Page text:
Leaving Behind Our Loyal Afghans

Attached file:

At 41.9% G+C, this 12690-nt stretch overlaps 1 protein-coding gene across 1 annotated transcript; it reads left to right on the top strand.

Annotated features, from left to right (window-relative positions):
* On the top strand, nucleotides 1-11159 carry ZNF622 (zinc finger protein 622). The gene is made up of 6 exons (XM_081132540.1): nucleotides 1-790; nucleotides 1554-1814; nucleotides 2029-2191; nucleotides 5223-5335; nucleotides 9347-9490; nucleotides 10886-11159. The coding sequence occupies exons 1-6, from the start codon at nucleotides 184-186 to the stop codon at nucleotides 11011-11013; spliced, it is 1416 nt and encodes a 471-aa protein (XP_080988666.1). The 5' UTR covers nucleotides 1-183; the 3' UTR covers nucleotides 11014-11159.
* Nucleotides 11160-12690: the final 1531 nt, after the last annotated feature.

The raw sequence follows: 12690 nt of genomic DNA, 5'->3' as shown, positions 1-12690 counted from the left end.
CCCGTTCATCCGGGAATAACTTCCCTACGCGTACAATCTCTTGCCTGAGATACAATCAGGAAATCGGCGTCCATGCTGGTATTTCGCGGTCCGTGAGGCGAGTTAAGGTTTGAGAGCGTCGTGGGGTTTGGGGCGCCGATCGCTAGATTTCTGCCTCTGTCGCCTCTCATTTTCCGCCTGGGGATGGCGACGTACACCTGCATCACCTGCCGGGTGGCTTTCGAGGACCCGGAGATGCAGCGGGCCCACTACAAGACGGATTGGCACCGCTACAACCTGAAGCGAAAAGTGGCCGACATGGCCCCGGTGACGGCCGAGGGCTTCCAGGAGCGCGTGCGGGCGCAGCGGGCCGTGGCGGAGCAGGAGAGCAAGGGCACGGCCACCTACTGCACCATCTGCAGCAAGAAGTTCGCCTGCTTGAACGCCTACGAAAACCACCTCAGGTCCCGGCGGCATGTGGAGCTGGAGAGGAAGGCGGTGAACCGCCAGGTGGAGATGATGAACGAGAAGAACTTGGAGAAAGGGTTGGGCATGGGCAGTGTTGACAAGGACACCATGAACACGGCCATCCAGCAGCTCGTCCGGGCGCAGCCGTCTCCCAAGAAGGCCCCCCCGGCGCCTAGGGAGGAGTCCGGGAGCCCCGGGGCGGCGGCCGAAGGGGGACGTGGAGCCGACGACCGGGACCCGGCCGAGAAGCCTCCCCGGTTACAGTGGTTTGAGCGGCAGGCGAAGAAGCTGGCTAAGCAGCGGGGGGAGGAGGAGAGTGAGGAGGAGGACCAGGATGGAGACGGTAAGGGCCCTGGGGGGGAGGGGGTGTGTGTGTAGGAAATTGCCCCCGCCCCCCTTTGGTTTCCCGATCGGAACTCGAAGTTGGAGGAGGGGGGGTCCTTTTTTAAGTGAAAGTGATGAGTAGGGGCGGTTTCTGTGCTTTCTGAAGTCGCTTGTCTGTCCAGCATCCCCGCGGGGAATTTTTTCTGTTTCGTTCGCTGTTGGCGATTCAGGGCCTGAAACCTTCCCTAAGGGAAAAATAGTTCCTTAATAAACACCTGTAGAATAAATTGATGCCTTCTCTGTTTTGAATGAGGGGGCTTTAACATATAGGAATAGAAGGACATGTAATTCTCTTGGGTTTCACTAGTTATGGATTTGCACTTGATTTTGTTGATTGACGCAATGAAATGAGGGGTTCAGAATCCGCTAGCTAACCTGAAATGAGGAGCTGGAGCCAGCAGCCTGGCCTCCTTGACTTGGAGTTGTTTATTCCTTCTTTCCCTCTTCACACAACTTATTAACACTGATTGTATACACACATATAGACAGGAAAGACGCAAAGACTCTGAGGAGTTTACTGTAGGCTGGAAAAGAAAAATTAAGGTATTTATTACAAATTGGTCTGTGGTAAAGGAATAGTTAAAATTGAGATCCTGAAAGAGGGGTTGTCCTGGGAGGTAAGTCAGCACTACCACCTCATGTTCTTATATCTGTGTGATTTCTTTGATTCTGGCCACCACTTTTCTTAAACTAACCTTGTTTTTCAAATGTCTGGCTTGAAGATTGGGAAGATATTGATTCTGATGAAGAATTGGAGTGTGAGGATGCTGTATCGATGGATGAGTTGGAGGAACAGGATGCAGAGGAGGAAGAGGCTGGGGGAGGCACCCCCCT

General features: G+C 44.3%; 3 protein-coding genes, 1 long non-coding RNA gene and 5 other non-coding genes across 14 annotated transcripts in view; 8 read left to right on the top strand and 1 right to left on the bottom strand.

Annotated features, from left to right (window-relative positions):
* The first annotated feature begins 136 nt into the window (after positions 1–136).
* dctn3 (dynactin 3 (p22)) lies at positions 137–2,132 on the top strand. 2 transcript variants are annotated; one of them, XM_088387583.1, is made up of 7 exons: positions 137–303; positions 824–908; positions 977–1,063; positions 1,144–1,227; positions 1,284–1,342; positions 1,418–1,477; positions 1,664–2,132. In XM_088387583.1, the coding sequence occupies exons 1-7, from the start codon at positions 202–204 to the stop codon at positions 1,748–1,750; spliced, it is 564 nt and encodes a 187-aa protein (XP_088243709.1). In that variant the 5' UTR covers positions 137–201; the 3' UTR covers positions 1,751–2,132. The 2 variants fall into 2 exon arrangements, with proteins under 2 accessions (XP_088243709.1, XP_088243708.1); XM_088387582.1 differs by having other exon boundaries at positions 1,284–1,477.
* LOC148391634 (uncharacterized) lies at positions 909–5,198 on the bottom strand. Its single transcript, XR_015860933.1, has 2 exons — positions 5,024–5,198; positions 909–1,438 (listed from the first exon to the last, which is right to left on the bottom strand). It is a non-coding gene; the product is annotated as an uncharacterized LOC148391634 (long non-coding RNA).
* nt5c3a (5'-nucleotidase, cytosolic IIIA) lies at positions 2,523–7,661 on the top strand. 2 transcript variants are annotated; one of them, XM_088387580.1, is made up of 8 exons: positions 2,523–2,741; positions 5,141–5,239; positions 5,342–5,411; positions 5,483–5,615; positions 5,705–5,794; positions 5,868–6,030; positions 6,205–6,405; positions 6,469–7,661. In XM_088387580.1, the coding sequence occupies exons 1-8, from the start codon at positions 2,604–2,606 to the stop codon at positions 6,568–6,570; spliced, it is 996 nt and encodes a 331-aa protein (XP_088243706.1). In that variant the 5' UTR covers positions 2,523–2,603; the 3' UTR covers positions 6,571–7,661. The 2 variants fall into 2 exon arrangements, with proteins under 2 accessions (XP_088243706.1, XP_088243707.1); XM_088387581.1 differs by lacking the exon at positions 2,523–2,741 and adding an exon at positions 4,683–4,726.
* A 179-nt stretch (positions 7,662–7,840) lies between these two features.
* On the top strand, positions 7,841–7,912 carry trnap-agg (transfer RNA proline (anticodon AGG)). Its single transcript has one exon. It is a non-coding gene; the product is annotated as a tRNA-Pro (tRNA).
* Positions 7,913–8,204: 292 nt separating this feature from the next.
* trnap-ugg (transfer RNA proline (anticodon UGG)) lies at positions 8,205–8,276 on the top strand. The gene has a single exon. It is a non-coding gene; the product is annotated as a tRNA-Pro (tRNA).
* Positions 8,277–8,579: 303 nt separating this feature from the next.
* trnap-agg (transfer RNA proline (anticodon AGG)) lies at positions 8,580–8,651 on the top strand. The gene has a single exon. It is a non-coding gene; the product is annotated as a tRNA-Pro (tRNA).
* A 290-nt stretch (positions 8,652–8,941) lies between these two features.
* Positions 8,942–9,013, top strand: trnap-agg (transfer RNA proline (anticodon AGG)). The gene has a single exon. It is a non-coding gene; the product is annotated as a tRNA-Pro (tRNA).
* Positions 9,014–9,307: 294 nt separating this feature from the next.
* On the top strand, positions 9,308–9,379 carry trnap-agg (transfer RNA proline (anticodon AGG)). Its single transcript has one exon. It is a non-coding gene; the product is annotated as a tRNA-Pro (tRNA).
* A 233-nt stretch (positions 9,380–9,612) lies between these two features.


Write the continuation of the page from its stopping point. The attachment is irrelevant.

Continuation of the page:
A very wise man, Harvard philosopher George Santayana, said more than a hundred years ago: “Those who cannot remember the past are condemned to repeat it.”A bit less famously, he also said: “A man’s feet should be planted in his country, but his eyes should survey the world.”Last Monday morning, I brought a copy of The New York Times to a government class at the University of Southern California’s Annenberg School for Communications and Journalism. I’m on the faculty there.There were, I thought, a couple of extraordinary stories I wanted the students to read and to talk about with me and a guest, Adam Nagourney, the Los Angeles bureau chief of the Times.One of the stories took me back to Santayana. A long piece beginning on the front page of Nagourney’s paper, my former paper, was headlined:“Afghan Interpreters for the U.S. Are Left Stranded and at Risk”More than 8,000 interpreters are employed by the United States military, and many thousands of other Afghans are working for the occupiers. And then there are the Afghans working for American newspapers and television networks. History tells us that when we leave the country, many of them will be executed by the Taliban — dozens, if not hundreds, have been executed already — just as the people who worked for us in Vietnam and Iraq have been killed or imprisoned if they were not lucky enough to survive in leaky fishing boats trying to find American warships off the coast.The focus of the story is an interpreter called “Sulaiman,” no last names are used, who has worked for us for 10 years. So far, he has survived three assassination attempts since July 2011. “His best hope,” says the story by Azam Ahmed, “is one that has remained beyond his grasp despite years of effort: an American visa. … As the American pullout hits full pace and bases across the country are shut down, hundreds of Afghans have suddenly found themselves without jobs, leaving them without military protection despite the continued risk of attack by the Taliban.”
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